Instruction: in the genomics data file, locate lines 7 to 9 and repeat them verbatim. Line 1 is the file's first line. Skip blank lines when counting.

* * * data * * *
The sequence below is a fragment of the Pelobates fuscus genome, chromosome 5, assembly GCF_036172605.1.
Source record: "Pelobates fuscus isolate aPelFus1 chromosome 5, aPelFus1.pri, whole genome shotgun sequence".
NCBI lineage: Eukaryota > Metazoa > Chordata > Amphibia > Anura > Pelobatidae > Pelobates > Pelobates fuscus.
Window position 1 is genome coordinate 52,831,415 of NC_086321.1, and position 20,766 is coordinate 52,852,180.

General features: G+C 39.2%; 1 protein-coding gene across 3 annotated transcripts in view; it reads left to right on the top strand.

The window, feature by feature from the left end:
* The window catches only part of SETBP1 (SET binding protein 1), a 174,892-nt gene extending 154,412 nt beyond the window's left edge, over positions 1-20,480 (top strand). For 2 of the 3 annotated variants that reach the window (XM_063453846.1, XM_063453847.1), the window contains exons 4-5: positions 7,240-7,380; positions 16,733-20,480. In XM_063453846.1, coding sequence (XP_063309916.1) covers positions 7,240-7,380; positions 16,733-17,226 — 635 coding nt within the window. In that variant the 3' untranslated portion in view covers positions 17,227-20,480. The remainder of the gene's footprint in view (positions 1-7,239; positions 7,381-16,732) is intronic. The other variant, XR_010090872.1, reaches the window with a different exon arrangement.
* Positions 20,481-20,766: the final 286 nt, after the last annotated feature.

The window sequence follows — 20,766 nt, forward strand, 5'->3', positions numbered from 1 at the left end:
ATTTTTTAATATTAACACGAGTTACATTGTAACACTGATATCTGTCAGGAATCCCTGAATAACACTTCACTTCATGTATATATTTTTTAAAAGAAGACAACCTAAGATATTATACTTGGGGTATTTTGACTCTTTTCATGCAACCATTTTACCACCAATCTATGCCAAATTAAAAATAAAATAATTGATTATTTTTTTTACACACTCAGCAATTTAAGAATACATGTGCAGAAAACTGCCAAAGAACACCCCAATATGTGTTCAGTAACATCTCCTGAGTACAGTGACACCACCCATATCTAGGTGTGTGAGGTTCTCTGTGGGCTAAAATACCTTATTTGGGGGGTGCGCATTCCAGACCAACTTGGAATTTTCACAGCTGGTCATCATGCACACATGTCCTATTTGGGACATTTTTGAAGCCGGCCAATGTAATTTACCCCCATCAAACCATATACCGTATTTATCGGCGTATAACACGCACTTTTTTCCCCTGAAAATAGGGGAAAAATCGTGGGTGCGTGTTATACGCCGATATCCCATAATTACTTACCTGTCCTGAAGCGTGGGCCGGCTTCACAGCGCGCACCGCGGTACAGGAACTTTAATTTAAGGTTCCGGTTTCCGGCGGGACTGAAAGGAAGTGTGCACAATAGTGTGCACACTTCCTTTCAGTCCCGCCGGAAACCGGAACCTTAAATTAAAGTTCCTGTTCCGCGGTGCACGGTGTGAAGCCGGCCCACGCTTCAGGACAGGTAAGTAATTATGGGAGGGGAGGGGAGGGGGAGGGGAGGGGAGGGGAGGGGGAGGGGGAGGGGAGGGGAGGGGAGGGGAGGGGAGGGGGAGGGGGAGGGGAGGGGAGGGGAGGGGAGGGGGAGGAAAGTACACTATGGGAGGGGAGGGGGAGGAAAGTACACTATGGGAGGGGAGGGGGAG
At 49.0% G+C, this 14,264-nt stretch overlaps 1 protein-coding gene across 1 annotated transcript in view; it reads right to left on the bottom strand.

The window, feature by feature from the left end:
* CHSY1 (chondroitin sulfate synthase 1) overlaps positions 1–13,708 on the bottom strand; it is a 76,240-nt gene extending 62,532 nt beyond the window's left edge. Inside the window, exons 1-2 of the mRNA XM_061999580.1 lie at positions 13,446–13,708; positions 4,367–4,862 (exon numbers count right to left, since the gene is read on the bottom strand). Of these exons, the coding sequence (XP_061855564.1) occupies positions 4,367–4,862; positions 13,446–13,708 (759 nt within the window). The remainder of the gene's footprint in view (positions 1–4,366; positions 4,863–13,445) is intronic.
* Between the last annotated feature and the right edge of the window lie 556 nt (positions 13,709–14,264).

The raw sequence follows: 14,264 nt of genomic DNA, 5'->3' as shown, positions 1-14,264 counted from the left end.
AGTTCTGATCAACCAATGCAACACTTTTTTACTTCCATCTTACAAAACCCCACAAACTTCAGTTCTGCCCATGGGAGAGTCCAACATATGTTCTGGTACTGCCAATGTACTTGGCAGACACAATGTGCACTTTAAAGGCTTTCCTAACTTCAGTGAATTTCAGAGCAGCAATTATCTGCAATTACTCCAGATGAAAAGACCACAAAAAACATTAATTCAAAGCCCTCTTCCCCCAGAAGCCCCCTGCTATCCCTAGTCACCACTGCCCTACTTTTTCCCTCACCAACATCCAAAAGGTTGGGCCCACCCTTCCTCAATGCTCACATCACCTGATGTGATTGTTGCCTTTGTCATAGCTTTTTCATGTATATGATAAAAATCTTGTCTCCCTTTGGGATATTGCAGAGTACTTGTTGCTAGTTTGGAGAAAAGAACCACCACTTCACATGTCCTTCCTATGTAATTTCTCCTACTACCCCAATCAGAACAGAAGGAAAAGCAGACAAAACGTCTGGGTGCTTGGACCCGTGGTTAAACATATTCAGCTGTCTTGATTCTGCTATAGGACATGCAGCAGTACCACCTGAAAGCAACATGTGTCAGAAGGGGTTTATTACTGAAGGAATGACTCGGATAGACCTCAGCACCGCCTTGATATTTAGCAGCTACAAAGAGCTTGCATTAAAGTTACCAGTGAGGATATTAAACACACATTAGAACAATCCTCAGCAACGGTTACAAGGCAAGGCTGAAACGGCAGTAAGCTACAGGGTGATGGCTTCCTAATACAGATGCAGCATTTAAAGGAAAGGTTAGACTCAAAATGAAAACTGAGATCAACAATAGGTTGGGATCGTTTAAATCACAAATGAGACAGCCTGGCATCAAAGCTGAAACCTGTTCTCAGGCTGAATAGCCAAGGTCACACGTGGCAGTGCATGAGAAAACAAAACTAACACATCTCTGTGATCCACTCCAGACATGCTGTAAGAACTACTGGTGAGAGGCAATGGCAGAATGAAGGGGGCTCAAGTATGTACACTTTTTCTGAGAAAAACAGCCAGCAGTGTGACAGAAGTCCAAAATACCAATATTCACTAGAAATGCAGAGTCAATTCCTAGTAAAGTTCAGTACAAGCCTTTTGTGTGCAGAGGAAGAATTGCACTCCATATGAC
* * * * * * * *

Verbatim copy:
* The window catches only part of SETBP1 (SET binding protein 1), a 174,892-nt gene extending 154,412 nt beyond the window's left edge, over positions 1-20,480 (top strand). For 2 of the 3 annotated variants that reach the window (XM_063453846.1, XM_063453847.1), the window contains exons 4-5: positions 7,240-7,380; positions 16,733-20,480. In XM_063453846.1, coding sequence (XP_063309916.1) covers positions 7,240-7,380; positions 16,733-17,226 — 635 coding nt within the window. In that variant the 3' untranslated portion in view covers positions 17,227-20,480. The remainder of the gene's footprint in view (positions 1-7,239; positions 7,381-16,732) is intronic. The other variant, XR_010090872.1, reaches the window with a different exon arrangement.
* Positions 20,481-20,766: the final 286 nt, after the last annotated feature.

The window sequence follows — 20,766 nt, forward strand, 5'->3', positions numbered from 1 at the left end: